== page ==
Thanks
Mike

John Bridge
02-28-2003, 08:36 PM
Mike,

Other than having to shim some of the tiles to get the bottom course level, I set them right on the tub and go up from there. Instead of grout, use a fine bead of caulking between the tiles and the tub.

mikkyle
02-28-2003, 10:18 PM
Thanks John,

How about the trowel size for the thin-set? And I read somewhere that regular tile spacers wont work for slate, any ideas on that?

Mike

John Bridge
03-01-2003, 09:13 AM
I would go with a 1/4 by 1/4 trowel and backbutter as necessary. Use wads of cardboard, plastic wedges, anything that will hold a tile where you want it. The tiles are not the same size, and they'll require some creative shimming to get the walls up. Works around all the walls at the same time. This gives the bottom tiles a chance to set before you load too much weight above them. :)

mikkyle
04-13-2003, 02:30 PM
Hello Guys,
Sorry, think I posted in wrong place last time and need to be in this thread.
I've finally got all my slate on the walls and it's time to grout. I have a question for the Kemguru or Karen or whoever has an opinion on the type of sealer to use on it. My question is, "what is the best sealer to use on this slate (6"x6" uneven surface) in my tub/shower surround?" I had put 2 coats of "aquamix seal and finish low sheen" on one side of tiles, prior to installing them on wall. Alot of the shine from that came off when I scrubbed off the mortar residue that squeezed out, and that I managed to slop around. Got most of the mortar out of the grout lines before it setup tho, and looks good. Since I first put on the seal and finish, I've heard that "aquamix sealers choice" ( which is a penetrating seal I think ), is a better product. I quess I'm not sure which one to use in this situation, I like the natural way the slate looks unsealed, as I think it would be with the "Sealers Choice", but am not opposed to the high gloss look on slate either. I just want what the best sealer for a tub surround made of Slate. If Sealers choice is better, do I need to strip the other seal on now?, Would a "Stone enhancer" protect and look best, and would I have to strip existing sealer? If so, which exact product, I've studied the threads for "Slate and Seal" and still alittle confused as to which is which in which product line.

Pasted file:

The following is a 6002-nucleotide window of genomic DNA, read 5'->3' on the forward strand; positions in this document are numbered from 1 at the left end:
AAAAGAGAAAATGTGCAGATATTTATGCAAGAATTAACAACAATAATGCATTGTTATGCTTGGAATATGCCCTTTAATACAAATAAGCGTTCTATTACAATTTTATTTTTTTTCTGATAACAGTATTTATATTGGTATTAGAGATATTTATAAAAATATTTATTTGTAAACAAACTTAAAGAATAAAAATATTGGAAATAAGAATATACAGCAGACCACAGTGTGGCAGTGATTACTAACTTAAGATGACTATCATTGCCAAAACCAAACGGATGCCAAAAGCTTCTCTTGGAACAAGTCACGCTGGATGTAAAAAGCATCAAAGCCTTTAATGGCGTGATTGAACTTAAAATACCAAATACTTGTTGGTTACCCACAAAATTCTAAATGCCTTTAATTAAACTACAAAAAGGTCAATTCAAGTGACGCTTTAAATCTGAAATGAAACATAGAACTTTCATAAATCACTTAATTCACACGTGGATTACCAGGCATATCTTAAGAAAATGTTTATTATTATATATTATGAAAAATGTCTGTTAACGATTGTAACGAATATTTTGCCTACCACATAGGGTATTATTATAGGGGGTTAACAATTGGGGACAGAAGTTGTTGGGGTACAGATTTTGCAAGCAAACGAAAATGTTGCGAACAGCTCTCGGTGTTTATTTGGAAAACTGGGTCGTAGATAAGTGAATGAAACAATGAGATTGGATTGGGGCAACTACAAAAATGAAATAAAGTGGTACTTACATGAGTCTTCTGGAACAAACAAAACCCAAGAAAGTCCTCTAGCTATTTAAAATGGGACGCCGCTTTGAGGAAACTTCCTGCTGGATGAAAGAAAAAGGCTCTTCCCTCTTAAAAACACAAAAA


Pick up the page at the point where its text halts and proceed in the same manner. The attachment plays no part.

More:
Any advise from the experts would be greatly appreciated

Thanks for all your help so far it's helped me very much
mike

John Bridge
04-13-2003, 06:33 PM
I'll bump you back to the top of the list, Mike. Someone will be along. :)